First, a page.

Wednesday, June 02, 2010

Pulp Filmmaking: Tech is no Excuse. The Answer Lies in Perspective

The only thing separating a bad production from a good production is the level of commitment from the filmmaker. It is not dependent on the budget. The availability of the technology and the knowledge is equal.

Example below: 

So when someone sends me a link, or a screener and says, "Well, we didn't have access to this or that," or "We couldn't fit it into our budget," I have to be a bit skeptical, especially since they are so many really skilled people across the world sharing their experience.

So, since the tech and knowledge base is equal -  the difference has to be with the story you're telling, and the POV you're using to tell it. Work on those aspects. Hone it down to the bone so you've crafted something that's both immediately familiar, yet unique.  A good example would be Dr. Horrible - a melodramatic superhero story told from the perspective of the supervillain.

From the feature film side - I would say the upcoming Splice is a good example of a movie that takes a familiar, accessible premise and gives it a new perspective.  Frankenstein by any other name...

But that POV has to also extend to how you distribute the film. It has to be unique as well, so it has the best chance to reach its intended audience.  With more and more people purchasing Ipads, Iphones, PSPs, PS3s and so on, the opportunities to get your film directly to your audience has never been greater.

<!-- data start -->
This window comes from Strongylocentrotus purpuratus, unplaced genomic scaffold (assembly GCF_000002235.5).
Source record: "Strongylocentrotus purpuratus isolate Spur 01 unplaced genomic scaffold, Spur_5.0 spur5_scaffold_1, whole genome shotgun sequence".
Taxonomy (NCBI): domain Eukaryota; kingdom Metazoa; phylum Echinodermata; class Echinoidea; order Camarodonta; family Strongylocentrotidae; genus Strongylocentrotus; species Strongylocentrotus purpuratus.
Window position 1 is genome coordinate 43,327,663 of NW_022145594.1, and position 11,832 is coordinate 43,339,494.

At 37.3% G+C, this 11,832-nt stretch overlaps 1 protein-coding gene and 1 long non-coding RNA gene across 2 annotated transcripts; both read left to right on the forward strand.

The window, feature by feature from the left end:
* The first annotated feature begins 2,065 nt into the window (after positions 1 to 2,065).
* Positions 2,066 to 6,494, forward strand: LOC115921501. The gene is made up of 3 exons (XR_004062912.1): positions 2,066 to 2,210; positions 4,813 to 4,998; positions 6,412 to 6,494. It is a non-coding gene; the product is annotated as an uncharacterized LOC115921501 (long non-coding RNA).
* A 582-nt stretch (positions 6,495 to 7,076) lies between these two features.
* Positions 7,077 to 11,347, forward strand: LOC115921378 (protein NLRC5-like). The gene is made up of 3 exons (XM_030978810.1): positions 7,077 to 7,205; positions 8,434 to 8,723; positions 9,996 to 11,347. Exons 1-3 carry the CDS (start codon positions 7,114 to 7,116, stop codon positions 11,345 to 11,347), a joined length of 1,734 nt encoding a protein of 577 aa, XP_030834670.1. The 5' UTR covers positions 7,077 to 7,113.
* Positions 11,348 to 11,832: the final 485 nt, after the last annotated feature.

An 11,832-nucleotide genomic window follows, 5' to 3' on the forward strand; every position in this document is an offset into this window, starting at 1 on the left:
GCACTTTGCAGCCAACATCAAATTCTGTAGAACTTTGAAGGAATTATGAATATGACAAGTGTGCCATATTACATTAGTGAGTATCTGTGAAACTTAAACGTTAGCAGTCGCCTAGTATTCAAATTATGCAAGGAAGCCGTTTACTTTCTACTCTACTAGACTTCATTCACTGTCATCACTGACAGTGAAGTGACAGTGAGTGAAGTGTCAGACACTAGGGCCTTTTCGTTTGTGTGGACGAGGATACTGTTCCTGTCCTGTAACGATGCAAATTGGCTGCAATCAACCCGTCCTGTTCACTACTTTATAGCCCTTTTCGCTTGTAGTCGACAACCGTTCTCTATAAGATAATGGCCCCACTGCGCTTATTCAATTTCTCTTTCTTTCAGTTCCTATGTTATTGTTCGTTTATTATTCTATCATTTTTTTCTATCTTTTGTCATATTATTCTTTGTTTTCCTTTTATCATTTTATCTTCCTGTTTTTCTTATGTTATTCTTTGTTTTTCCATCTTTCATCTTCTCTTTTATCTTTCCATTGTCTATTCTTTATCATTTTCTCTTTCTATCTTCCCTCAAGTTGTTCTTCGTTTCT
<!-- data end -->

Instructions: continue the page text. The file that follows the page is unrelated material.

So if you want people to respond to your work, step back and give it a new perspective. Then go out and research all of the FREE tools you can use to realize it. 

They're out there.

(video found via Pleasure for the Empire)


Emily Blake said...

Went to a short film festival a couple of years ago and I still remember this one short that had terrible lighting and not very good production value, but the story was so beautiful it was one of the best shorts we saw all day. Way better than some of those million dollar monstrocities.

Cunningham said...


Now that the tech part is so easy (or at the very least "accessible"), it's time to concentrate on the story and the delivery.

The right story for the right audience = the win.